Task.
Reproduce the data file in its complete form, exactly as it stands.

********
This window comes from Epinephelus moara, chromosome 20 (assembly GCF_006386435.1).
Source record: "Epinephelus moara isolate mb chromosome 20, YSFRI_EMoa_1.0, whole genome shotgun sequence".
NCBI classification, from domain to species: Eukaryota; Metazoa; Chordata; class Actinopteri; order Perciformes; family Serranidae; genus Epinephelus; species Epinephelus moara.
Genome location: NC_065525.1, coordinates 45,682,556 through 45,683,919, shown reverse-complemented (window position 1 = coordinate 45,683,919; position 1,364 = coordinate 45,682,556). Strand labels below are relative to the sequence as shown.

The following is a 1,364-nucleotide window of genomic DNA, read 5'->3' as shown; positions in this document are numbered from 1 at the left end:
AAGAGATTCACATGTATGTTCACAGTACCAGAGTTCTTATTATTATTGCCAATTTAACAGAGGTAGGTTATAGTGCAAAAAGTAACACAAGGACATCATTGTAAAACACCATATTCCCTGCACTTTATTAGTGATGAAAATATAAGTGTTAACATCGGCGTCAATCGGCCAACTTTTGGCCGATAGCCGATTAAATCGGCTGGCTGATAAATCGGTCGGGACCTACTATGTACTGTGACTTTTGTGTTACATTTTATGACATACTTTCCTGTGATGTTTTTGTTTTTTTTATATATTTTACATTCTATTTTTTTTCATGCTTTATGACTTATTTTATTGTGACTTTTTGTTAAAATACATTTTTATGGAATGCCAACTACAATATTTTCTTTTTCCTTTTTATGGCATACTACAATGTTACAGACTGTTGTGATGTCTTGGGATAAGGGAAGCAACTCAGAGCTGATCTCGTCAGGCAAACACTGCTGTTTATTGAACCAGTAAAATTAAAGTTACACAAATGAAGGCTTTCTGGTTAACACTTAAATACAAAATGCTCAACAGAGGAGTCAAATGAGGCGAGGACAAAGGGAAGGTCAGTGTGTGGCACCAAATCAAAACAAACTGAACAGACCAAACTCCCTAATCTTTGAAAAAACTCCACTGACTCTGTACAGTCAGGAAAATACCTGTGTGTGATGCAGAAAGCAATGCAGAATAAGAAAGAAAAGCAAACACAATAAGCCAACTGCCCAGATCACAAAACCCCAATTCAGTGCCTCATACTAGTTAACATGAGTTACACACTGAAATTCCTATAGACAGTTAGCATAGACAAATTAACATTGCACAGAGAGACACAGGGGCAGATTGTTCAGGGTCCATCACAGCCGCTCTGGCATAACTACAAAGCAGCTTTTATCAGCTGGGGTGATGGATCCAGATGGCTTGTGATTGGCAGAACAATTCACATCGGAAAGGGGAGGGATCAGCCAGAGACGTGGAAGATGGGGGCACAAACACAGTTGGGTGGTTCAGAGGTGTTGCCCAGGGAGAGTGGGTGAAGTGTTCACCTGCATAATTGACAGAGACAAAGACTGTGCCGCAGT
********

This window comes from Epinephelus moara, chromosome 20 (assembly GCF_006386435.1).
Source record: "Epinephelus moara isolate mb chromosome 20, YSFRI_EMoa_1.0, whole genome shotgun sequence".
NCBI classification, from domain to species: Eukaryota; Metazoa; Chordata; class Actinopteri; order Perciformes; family Serranidae; genus Epinephelus; species Epinephelus moara.
Genome location: NC_065525.1, coordinates 45,682,556 through 45,683,919, shown reverse-complemented (window position 1 = coordinate 45,683,919; position 1,364 = coordinate 45,682,556). Strand labels below are relative to the sequence as shown.

The following is a 1,364-nucleotide window of genomic DNA, read 5'->3' as shown; positions in this document are numbered from 1 at the left end:
AAGAGATTCACATGTATGTTCACAGTACCAGAGTTCTTATTATTATTGCCAATTTAACAGAGGTAGGTTATAGTGCAAAAAGTAACACAAGGACATCATTGTAAAACACCATATTCCCTGCACTTTATTAGTGATGAAAATATAAGTGTTAACATCGGCGTCAATCGGCCAACTTTTGGCCGATAGCCGATTAAATCGGCTGGCTGATAAATCGGTCGGGACCTACTATGTACTGTGACTTTTGTGTTACATTTTATGACATACTTTCCTGTGATGTTTTTGTTTTTTTTATATATTTTACATTCTATTTTTTTTCATGCTTTATGACTTATTTTATTGTGACTTTTTGTTAAAATACATTTTTATGGAATGCCAACTACAATATTTTCTTTTTCCTTTTTATGGCATACTACAATGTTACAGACTGTTGTGATGTCTTGGGATAAGGGAAGCAACTCAGAGCTGATCTCGTCAGGCAAACACTGCTGTTTATTGAACCAGTAAAATTAAAGTTACACAAATGAAGGCTTTCTGGTTAACACTTAAATACAAAATGCTCAACAGAGGAGTCAAATGAGGCGAGGACAAAGGGAAGGTCAGTGTGTGGCACCAAATCAAAACAAACTGAACAGACCAAACTCCCTAATCTTTGAAAAAACTCCACTGACTCTGTACAGTCAGGAAAATACCTGTGTGTGATGCAGAAAGCAATGCAGAATAAGAAAGAAAAGCAAACACAATAAGCCAACTGCCCAGATCACAAAACCCCAATTCAGTGCCTCATACTAGTTAACATGAGTTACACACTGAAATTCCTATAGACAGTTAGCATAGACAAATTAACATTGCACAGAGAGACACAGGGGCAGATTGTTCAGGGTCCATCACAGCCGCTCTGGCATAACTACAAAGCAGCTTTTATCAGCTGGGGTGATGGATCCAGATGGCTTGTGATTGGCAGAACAATTCACATCGGAAAGGGGAGGGATCAGCCAGAGACGTGGAAGATGGGGGCACAAACACAGTTGGGTGGTTCAGAGGTGTTGCCCAGGGAGAGTGGGTGAAGTGTTCACCTGCATAATTGACAGAGACAAAGACTGTGCCGCAGT